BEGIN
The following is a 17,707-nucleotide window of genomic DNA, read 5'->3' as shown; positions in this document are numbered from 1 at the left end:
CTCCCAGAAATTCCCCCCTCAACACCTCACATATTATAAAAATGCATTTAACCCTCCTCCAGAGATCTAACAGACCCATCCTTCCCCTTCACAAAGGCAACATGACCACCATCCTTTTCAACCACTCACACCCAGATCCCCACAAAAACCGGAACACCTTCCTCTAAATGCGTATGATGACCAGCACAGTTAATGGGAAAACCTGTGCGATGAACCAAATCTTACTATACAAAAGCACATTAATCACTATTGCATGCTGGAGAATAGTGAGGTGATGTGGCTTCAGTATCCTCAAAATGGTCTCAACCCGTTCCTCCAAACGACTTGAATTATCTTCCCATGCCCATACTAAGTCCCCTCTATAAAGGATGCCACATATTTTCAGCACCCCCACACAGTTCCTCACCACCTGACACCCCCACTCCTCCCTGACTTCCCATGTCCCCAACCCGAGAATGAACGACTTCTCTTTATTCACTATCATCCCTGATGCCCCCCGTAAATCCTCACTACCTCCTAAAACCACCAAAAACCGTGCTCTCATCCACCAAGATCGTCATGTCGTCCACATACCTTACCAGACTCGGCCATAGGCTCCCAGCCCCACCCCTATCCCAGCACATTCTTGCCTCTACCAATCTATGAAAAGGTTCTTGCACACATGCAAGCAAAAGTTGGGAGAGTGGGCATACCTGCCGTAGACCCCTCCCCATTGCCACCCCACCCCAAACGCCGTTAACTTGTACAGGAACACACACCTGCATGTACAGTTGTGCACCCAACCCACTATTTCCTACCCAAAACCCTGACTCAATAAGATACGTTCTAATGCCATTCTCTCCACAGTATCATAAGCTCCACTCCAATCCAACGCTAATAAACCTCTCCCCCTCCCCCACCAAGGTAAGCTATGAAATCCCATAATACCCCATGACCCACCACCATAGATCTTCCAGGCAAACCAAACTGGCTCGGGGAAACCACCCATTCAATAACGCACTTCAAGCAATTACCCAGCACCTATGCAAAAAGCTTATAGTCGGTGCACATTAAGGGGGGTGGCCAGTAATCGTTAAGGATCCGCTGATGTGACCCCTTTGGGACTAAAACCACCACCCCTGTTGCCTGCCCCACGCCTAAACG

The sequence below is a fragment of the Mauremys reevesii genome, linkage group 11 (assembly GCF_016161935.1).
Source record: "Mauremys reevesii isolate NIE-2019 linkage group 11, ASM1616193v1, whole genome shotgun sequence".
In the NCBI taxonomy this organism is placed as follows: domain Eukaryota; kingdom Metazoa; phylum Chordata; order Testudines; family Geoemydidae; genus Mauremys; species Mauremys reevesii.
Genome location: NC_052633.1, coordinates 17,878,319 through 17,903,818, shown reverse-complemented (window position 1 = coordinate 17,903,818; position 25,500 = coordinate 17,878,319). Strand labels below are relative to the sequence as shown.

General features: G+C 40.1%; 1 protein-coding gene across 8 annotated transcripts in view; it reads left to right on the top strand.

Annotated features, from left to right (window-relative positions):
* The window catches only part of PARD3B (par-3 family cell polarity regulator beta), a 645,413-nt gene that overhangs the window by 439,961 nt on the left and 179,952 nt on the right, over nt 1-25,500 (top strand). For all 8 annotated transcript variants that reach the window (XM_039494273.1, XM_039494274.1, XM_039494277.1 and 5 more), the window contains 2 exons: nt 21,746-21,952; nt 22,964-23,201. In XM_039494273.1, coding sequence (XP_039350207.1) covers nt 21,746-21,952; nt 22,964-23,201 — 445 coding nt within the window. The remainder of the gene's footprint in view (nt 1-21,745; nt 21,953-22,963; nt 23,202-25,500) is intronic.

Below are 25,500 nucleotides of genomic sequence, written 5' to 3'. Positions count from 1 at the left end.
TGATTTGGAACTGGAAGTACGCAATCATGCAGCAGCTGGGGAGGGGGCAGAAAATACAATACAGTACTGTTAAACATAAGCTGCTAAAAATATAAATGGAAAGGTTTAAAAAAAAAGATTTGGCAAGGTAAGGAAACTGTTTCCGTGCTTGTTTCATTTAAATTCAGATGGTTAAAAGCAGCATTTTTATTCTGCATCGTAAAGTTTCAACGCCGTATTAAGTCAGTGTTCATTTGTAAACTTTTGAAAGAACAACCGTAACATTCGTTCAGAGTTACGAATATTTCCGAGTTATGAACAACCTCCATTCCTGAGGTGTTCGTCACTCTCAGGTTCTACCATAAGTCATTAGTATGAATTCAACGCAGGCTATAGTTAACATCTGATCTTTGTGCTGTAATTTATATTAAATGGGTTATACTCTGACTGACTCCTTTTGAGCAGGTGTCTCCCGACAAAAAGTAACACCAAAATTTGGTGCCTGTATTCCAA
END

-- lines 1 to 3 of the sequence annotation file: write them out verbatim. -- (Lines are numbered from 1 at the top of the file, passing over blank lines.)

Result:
The following is a 17,707-nucleotide window of genomic DNA, read 5'->3' as shown; positions in this document are numbered from 1 at the left end:
CTCCCAGAAATTCCCCCCTCAACACCTCACATATTATAAAAATGCATTTAACCCTCCTCCAGAGATCTAACAGACCCATCCTTCCCCTTCACAAAGGCAACATGACCACCATCCTTTTCAACCACTCACACCCAGATCCCCACAAAAACCGGAACACCTTCCTCTAAATGCGTATGATGACCAGCACAGTTAATGGGAAAACCTGTGCGATGAACCAAATCTTACTATACAAAAGCACATTAATCACTATTGCATGCTGGAGAATAGTGAGGTGATGTGGCTTCAGTATCCTCAAAATGGTCTCAACCCGTTCCTCCAAACGACTTGAATTATCTTCCCATGCCCATACTAAGTCCCCTCTATAAAGGATGCCACATATTTTCAGCACCCCCACACAGTTCCTCACCACCTGACACCCCCACTCCTCCCTGACTTCCCATGTCCCCAACCCGAGAATGAACGACTTCTCTTTATTCACTATCATCCCTGATGCCCCCCGTAAATCCTCACTACCTCCTAAAACCACCAAAAACCGTGCTCTCATCCACCAAGATCGTCATGTCGTCCACATACCTTACCAGACTCGGCCATAGGCTCCCAGCCCCACCCCTATCCCAGCACATTCTTGCCTCTACCAATCTATGAAAAGGTTCTTGCACACATGCAAGCAAAAGTTGGGAGAGTGGGCATACCTGCCGTAGACCCCTCCCCATTGCCACCCCACCCCAAACGCCGTTAACTTGTACAGGAACACACACCTGCATGTACAGTTGTGCACCCAACCCACTATTTCCTACCCAAAACCCTGACTCAATAAGATACGTTCTAATGCCATTCTCTCCACAGTATCATAAGCTCCACTCCAATCCAACGCTAATAAACCTCTCCCCCTCCCCCACCAAGGTAAGCTATGAAATCCCATAATACCCCATGACCCACCACCATAGATCTTCCAGGCAAACCAAACTGGCTCGGGGAAACCACCCATTCAATAACGCACTTCAAGCAATTACCCAGCACCTATGCAAAAAGCTTATAGTCGGTGCACATTAAGGGGGGTGGCCAGTAATCGTTAAGGATCCGCTGATGTGACCCCTTTGGGACTAAAACCACCACCCCTGTTGCCTGCCCCACGCCTAAACG

The sequence below is a fragment of the Mauremys reevesii genome, linkage group 11 (assembly GCF_016161935.1).